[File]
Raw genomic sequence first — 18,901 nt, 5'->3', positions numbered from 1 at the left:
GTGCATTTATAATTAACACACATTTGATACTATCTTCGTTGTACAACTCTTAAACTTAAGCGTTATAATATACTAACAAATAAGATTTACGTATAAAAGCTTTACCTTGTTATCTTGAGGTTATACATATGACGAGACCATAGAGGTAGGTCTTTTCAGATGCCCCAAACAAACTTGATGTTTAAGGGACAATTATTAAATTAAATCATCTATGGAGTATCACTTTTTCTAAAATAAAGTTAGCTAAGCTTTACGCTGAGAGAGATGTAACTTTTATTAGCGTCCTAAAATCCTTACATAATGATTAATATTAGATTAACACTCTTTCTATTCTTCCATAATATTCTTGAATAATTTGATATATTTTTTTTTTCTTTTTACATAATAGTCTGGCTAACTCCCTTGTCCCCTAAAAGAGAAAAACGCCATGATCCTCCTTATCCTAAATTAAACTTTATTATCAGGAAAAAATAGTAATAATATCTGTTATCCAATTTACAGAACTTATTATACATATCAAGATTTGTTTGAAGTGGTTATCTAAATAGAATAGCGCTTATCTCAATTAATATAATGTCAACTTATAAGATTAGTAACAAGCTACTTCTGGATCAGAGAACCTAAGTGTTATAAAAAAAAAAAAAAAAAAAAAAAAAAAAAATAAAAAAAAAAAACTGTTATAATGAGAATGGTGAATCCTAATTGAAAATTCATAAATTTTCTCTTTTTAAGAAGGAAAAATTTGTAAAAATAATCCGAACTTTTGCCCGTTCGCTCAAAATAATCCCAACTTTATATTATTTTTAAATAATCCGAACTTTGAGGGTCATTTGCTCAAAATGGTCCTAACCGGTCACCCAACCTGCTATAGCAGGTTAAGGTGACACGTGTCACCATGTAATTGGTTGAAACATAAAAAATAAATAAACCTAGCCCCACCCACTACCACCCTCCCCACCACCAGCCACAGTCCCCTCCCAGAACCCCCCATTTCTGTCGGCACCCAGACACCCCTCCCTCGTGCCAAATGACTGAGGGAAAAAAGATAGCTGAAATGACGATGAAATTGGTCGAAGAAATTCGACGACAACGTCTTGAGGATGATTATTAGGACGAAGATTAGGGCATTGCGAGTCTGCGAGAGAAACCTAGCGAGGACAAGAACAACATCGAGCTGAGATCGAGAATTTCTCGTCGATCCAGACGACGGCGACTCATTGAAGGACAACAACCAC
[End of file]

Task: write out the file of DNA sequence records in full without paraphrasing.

Raw genomic sequence first — 18,901 nt, 5'->3', positions numbered from 1 at the left:
GTGCATTTATAATTAACACACATTTGATACTATCTTCGTTGTACAACTCTTAAACTTAAGCGTTATAATATACTAACAAATAAGATTTACGTATAAAAGCTTTACCTTGTTATCTTGAGGTTATACATATGACGAGACCATAGAGGTAGGTCTTTTCAGATGCCCCAAACAAACTTGATGTTTAAGGGACAATTATTAAATTAAATCATCTATGGAGTATCACTTTTTCTAAAATAAAGTTAGCTAAGCTTTACGCTGAGAGAGATGTAACTTTTATTAGCGTCCTAAAATCCTTACATAATGATTAATATTAGATTAACACTCTTTCTATTCTTCCATAATATTCTTGAATAATTTGATATATTTTTTTTTTCTTTTTACATAATAGTCTGGCTAACTCCCTTGTCCCCTAAAAGAGAAAAACGCCATGATCCTCCTTATCCTAAATTAAACTTTATTATCAGGAAAAAATAGTAATAATATCTGTTATCCAATTTACAGAACTTATTATACATATCAAGATTTGTTTGAAGTGGTTATCTAAATAGAATAGCGCTTATCTCAATTAATATAATGTCAACTTATAAGATTAGTAACAAGCTACTTCTGGATCAGAGAACCTAAGTGTTATAAAAAAAAAAAAAAAAAAAAAAAAAAAAAATAAAAAAAAAAAACTGTTATAATGAGAATGGTGAATCCTAATTGAAAATTCATAAATTTTCTCTTTTTAAGAAGGAAAAATTTGTAAAAATAATCCGAACTTTTGCCCGTTCGCTCAAAATAATCCCAACTTTATATTATTTTTAAATAATCCGAACTTTGAGGGTCATTTGCTCAAAATGGTCCTAACCGGTCACCCAACCTGCTATAGCAGGTTAAGGTGACACGTGTCACCATGTAATTGGTTGAAACATAAAAAATAAATAAACCTAGCCCCACCCACTACCACCCTCCCCACCACCAGCCACAGTCCCCTCCCAGAACCCCCCATTTCTGTCGGCACCCAGACACCCCTCCCTCGTGCCAAATGACTGAGGGAAAAAAGATAGCTGAAATGACGATGAAATTGGTCGAAGAAATTCGACGACAACGTCTTGAGGATGATTATTAGGACGAAGATTAGGGCATTGCGAGTCTGCGAGAGAAACCTAGCGAGGACAAGAACAACATCGAGCTGAGATCGAGAATTTCTCGTCGATCCAGACGACGGCGACTCATTGAAGGACAACAACCAC